This is part one of a two-part article. Read part two here.
On his delivery runs around metro Atlanta, farmer Chad Carlton regularly encounters customers requesting pastured poultry to go with the pastured beef, pork and lamb that he raises on his farm near Rockmart. Carlton would love to be able to meet the demand. But the chaotic state of poultry inspection rules in Georgia makes it awfully hard for him to do that.
“The closest custom processor that will process those birds for me is in Bowling Green, Kentucky, about 6 1/2 hours away,” Carlton says. “The broilers are something I’d love to do more of, but I can’t make it feasible.”
State inspection rules have created a Catch-22 for Georgia farmers who want to process modest numbers of poultry. The source is a complex intersection of state and federal rules and non-rules that leave small-farm operators at best confused—and more often discouraged from raising and slaughtering chicken and turkeys for their meat.
Farmers processing fewer than 1,000 birds a year now have an option. The Georgia Department of Agriculture had planned to release by Memorial Day new guidelines clarifying its stance regarding on-farm slaughter of less than 1,000 birds a year. But farmers wishing to raise a few thousand birds a year—enough to make a bit of money, but not so many that the birds become a full-time operation—are effectively forced to truck their live birds over state lines to turn them into a salable product.
“The demand is just through the roof,” says Jennifer Owens, Georgia Organics advocacy director. Adds environmental attorney Kurt Ebersbach, “Whatever standards that are good enough for 1,000, should be good enough for 1,500, should be good enough for 2,000.”
The new under-1,000 guidelines make clear how farmers can legally sell small quantities of poultry. Farmers meeting certain requirements will be able to slaughter up to 1,000 birds per year on their own farms. They can sell the whole birds on site directly to consumers either frozen or fresh (within 48 hours of slaughter). They can also sell frozen birds directly to consumers at farmers markets, provided they have a mobile vehicle license. “That’s the way these folks selling grass-fed beef at farmers markets are going about it right now,” says Oscar Garrison, division director of consumer protection for the Georgia Department of Agriculture. “The reason these guidelines are being done is to clarify and to give them a registration process so we know who they are.” The guidelines do not permit the practice of “open-air” processing, requiring instead that farmers maintain a sanitary building.
The issuance meets a pledge that Gary Black, the state’s new agriculture commissioner, made during a speech at the Georgia Organics conference in Savannah in March. But for producers of more than 1,000 birds per year, local-food advocates say the ag department still has work to do.
Georgia is among 25 states that have given up their claim to a state-run poultry inspection program, instead opting to allow federally mandated poultry inspection to fall under USDA oversight. The USDA, in turn, sets different standards depending on the size of the operation. For processors of more than 20,000 birds per year, it requires that a USDA inspector approve each and every bird that comes off the assembly line. Producers of fewer than 20,000 birds a year are exempted from bird-by-bird inspection. (All producers must follow sanitary practices, however.)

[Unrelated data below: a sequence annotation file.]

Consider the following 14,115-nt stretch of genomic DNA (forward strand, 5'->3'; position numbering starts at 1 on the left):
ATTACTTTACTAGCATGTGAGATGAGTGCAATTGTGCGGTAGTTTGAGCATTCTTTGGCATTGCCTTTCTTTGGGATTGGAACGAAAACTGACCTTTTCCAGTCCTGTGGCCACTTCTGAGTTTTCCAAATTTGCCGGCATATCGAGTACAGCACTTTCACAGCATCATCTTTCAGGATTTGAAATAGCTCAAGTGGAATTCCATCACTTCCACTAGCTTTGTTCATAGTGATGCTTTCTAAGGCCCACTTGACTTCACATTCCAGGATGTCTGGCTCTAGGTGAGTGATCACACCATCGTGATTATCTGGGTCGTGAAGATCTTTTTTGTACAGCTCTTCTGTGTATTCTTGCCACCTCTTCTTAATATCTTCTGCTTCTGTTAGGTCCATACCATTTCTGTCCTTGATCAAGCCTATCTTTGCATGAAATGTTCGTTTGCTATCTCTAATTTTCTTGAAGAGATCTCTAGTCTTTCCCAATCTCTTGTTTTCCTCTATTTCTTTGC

Those laws have been on the books for a long time. But in 2003 the state, apparently in response to the avian flu scare, adopted regulations that negated the inspection exemption for producers of between 1,000 and 20,000 birds per year—in double-negative vernacular, that means it required bird-by-bird inspection. At the same time, it mandated that the Georgia Commissioner of Agriculture establish a state poultry inspection system to do that work.
Rex Holt, director of the meat inspection program with the Georgia Department of Agriculture and author of the 2003 language, says the purpose was to clarify and condense rules that already existed, in bits and pieces, in Georgia code, and to pave the way for a state-run poultry inspection system.
Here’s the rub: That inspection system has never been put in place. Although authorized to use funds from its meat inspection program, the Georgia Department of Agriculture has never created a poultry inspection program.
“The state has a program on paper but not in practice,” Ebersbach says. Holt says that the meat inspection program’s funding is not sufficient to also run a poultry inspection program.
The practical result is that small-farm operators have been trapped in a kind of no-man’s land. “USDA says you're fine if you're under 20,000 birds per year and don't have bird-by-bird inspection, while Georgia law says, ‘We don't care if you're under 20,000, anything over 1,000 requires inspection,’” Ebersbach says. “But GDA is failing to provide the required inspections. So people like Chad Carlton have three choices: Go across state lines, as Chad is doing; operate illegally; or stay out of the market altogether.”
Next week: Farmers’ options and what they mean to consumers.